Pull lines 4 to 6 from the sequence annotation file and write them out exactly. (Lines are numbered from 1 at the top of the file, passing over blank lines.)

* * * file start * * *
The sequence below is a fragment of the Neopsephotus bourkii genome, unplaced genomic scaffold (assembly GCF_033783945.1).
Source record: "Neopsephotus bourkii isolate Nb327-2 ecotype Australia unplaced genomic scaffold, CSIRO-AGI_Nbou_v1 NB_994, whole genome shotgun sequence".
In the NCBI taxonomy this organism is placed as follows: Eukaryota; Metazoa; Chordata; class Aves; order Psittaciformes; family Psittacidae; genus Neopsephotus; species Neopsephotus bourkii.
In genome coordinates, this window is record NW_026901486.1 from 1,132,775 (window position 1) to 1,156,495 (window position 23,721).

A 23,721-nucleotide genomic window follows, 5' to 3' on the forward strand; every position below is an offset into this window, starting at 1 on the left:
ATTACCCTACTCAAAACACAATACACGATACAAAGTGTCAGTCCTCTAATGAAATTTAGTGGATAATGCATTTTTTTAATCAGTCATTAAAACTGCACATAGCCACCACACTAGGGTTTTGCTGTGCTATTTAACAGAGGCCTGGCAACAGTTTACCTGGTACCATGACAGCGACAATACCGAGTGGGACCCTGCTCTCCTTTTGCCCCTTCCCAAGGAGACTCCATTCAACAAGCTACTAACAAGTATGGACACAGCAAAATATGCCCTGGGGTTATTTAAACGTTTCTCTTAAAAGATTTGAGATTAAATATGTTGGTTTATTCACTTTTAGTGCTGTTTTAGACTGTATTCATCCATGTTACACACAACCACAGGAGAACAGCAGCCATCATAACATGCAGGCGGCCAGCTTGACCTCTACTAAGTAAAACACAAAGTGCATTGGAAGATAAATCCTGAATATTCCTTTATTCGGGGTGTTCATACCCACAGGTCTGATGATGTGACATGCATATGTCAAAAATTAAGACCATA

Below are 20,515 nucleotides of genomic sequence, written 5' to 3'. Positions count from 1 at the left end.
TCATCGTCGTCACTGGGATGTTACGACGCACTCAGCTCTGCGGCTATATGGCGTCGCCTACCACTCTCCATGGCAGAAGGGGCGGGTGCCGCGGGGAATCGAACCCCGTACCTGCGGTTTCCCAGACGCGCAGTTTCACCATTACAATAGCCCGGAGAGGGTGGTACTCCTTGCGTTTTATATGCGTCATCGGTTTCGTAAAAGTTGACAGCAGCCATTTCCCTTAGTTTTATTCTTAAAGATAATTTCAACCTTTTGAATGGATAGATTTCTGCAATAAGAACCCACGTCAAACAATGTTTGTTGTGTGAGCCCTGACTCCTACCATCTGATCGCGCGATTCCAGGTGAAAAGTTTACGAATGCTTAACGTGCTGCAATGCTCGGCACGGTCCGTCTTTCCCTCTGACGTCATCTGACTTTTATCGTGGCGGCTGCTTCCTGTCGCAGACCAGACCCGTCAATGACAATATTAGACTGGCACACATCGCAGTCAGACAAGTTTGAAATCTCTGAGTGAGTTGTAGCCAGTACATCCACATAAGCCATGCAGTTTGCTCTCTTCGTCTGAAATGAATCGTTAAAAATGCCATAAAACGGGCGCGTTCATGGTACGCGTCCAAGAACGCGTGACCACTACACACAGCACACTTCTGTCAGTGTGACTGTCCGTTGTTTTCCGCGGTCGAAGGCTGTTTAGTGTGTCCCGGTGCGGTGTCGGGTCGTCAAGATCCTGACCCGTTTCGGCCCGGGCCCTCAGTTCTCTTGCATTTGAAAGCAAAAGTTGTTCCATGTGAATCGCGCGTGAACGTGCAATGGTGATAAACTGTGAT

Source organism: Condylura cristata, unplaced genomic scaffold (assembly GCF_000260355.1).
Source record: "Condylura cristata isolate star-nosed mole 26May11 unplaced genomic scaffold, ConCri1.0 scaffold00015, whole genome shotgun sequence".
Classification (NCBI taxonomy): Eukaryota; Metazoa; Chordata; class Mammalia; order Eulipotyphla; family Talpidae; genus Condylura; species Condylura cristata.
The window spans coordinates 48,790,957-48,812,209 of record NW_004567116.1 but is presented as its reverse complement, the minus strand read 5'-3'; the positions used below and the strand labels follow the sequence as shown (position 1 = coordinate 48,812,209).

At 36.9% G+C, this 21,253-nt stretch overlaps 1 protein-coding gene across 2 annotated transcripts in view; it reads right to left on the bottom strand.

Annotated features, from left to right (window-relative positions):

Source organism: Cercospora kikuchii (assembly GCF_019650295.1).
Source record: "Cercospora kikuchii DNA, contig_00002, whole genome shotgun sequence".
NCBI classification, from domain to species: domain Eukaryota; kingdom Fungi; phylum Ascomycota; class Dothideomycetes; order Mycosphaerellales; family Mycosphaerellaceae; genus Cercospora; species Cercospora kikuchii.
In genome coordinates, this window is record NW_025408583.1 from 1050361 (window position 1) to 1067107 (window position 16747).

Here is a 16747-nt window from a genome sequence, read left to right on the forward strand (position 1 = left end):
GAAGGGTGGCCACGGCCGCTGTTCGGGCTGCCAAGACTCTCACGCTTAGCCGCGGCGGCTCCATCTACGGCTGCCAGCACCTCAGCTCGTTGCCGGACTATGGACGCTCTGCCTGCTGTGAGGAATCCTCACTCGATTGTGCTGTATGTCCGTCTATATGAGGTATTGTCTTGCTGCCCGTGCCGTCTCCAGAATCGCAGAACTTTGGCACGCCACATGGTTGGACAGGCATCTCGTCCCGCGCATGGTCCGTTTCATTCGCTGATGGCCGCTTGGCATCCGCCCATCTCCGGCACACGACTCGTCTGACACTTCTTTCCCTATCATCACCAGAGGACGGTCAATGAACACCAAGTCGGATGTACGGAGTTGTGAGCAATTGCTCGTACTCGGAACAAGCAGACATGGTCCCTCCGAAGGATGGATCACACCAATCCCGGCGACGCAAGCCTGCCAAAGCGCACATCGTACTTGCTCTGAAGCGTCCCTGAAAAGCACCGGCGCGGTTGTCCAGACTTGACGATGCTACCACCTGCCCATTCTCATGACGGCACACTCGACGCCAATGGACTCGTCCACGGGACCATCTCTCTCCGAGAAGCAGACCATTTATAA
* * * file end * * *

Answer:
In genome coordinates, this window is record NW_026901486.1 from 1,132,775 (window position 1) to 1,156,495 (window position 23,721).

A 23,721-nucleotide genomic window follows, 5' to 3' on the forward strand; every position below is an offset into this window, starting at 1 on the left:
ATTACCCTACTCAAAACACAATACACGATACAAAGTGTCAGTCCTCTAATGAAATTTAGTGGATAATGCATTTTTTTAATCAGTCATTAAAACTGCACATAGCCACCACACTAGGGTTTTGCTGTGCTATTTAACAGAGGCCTGGCAACAGTTTACCTGGTACCATGACAGCGACAATACCGAGTGGGACCCTGCTCTCCTTTTGCCCCTTCCCAAGGAGACTCCATTCAACAAGCTACTAACAAGTATGGACACAGCAAAATATGCCCTGGGGTTATTTAAACGTTTCTCTTAAAAGATTTGAGATTAAATATGTTGGTTTATTCACTTTTAGTGCTGTTTTAGACTGTATTCATCCATGTTACACACAACCACAGGAGAACAGCAGCCATCATAACATGCAGGCGGCCAGCTTGACCTCTACTAAGTAAAACACAAAGTGCATTGGAAGATAAATCCTGAATATTCCTTTATTCGGGGTGTTCATACCCACAGGTCTGATGATGTGACATGCATATGTCAAAAATTAAGACCATA